There has been no response since. In my opinion, eBay doesn't want to discuss it. They have thousands of sellers actively engaged in obvious, provable fraud yet it isn't their problem.
ebay has struggled for years with fake designer handbags. They were sued by LVMH and Tiffany and others; the litigation went on for years. An announcement came out last January:

"The company will use a network of brand experts to verify that a Chanel handbag listed on the marketplace, for instance, is real. Sellers can pay for the authentication service to win the confidence of shoppers, or shoppers can pay for the service with EBay’s pledge that the sale will be nullified if the item is fake. Fees have yet to be determined, the San Jose, California-based company said Thursday in a statement announcing the service."

related articles:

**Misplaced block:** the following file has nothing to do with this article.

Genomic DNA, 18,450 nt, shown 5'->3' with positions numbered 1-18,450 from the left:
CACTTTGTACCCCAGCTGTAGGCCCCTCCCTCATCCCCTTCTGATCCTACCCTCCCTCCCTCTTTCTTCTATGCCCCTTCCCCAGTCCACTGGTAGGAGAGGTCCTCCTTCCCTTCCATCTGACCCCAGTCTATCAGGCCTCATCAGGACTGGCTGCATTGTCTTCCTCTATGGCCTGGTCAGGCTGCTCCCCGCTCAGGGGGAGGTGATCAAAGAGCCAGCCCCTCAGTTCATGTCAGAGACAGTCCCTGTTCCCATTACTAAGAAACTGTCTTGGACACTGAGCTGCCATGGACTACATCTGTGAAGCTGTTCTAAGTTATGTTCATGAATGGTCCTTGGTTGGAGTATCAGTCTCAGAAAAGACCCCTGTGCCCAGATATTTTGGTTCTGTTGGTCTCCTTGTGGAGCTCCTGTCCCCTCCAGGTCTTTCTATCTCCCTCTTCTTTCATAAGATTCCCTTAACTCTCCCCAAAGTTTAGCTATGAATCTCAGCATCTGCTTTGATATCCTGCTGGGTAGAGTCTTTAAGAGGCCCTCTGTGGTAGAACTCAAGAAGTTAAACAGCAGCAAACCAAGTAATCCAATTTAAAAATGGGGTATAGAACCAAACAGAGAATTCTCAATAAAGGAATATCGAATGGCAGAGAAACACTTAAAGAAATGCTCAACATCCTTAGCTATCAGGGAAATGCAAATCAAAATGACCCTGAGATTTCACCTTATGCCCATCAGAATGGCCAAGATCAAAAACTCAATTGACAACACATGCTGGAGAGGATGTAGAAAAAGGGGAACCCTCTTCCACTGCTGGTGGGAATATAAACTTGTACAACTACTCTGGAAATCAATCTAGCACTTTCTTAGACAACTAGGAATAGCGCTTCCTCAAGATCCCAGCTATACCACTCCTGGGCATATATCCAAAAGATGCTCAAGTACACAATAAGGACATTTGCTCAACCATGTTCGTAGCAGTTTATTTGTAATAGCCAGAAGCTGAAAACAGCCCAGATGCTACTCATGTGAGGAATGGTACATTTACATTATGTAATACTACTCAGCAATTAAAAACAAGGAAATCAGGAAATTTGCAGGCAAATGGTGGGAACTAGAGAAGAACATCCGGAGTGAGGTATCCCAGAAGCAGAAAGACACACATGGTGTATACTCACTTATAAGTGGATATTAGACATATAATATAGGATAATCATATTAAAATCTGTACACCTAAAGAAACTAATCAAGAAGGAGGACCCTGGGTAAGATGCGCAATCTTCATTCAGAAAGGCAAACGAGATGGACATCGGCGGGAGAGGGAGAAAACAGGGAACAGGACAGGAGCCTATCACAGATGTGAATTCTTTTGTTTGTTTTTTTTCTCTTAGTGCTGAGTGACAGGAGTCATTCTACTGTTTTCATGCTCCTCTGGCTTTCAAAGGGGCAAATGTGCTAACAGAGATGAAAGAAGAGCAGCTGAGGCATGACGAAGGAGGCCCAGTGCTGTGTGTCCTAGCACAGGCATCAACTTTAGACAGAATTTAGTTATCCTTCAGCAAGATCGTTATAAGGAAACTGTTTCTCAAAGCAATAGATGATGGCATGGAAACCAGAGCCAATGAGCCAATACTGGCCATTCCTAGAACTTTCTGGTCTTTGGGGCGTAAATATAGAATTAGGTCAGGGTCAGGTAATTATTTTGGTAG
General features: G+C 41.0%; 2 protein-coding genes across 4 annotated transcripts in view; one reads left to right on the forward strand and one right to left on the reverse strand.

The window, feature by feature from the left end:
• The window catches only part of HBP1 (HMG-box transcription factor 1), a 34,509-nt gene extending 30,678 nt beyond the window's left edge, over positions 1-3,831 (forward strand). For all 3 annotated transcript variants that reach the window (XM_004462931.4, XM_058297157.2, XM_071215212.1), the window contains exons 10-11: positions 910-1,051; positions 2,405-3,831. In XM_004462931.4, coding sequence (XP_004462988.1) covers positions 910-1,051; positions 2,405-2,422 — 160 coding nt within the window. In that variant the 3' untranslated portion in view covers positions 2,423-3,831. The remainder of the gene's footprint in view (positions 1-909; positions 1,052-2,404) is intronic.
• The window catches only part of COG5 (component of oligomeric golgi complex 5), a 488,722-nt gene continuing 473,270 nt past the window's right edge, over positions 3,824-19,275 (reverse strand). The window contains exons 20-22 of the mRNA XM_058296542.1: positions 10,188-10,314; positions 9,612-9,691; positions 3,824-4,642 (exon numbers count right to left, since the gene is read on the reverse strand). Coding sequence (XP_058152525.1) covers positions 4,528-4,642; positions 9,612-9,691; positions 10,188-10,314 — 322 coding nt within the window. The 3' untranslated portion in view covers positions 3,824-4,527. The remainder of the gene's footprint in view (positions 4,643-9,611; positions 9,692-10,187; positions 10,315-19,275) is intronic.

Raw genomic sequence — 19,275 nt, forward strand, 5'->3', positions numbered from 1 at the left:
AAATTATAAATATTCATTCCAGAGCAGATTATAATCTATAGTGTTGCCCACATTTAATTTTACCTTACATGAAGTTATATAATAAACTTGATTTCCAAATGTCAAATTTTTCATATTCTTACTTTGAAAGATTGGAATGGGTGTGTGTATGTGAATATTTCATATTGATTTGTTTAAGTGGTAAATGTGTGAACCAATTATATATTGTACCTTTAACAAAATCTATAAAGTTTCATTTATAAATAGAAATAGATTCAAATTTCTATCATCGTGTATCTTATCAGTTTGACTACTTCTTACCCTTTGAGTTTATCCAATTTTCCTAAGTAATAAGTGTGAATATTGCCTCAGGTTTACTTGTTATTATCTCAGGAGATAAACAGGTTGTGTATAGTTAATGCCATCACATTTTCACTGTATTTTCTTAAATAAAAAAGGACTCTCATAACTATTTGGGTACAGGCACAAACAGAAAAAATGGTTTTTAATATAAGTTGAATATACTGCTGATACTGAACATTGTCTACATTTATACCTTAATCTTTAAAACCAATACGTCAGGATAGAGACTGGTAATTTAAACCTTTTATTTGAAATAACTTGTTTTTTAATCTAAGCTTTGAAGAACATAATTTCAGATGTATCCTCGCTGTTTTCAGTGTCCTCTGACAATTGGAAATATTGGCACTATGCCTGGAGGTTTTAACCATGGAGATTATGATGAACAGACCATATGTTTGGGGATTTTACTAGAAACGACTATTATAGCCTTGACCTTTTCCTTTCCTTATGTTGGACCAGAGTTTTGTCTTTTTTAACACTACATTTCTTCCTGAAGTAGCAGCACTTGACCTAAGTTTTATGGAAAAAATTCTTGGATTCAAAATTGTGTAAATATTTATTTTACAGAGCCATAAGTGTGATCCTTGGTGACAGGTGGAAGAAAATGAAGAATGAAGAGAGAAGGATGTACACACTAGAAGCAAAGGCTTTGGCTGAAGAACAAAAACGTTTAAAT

Ebay has too much to lose by going after all the Chinese sellers. There has been numerous discussions about it on the ebay forums by the US sellers who are hating the competition and turnoff of buyers from the international fake merchandise sellers on ebay. A good portion of the sales on ebay are from the Chinese market. You'll see several sellers with the same photos selling the same items at different prices under different names. It is a game for them and ebay cannot keep up and no longer cares. Ebay stepped in to refund my money when a 14kt marked gold clasp from China did not pass the acid test and the seller did not respond to my dispute. Ebay paid me back out of their own pocket, not the seller! The seller is still selling today, racking up negatives and as long as they're whipping out hundreds of auctions a day, ebay isn't going to take action. One of the Chinese sellers who sold me a pearl that was not the same in the picture said that he cannot post pictures of each pearl he sells because he has 300 new listings a day. I got my money back from him on all the pearls I bought from him, but they were freshwaters, and really cheap ones. It's really an unethical game to "them" about making money and not caring about people getting scammed.... and "them" is both ebay and the Chinese sellers.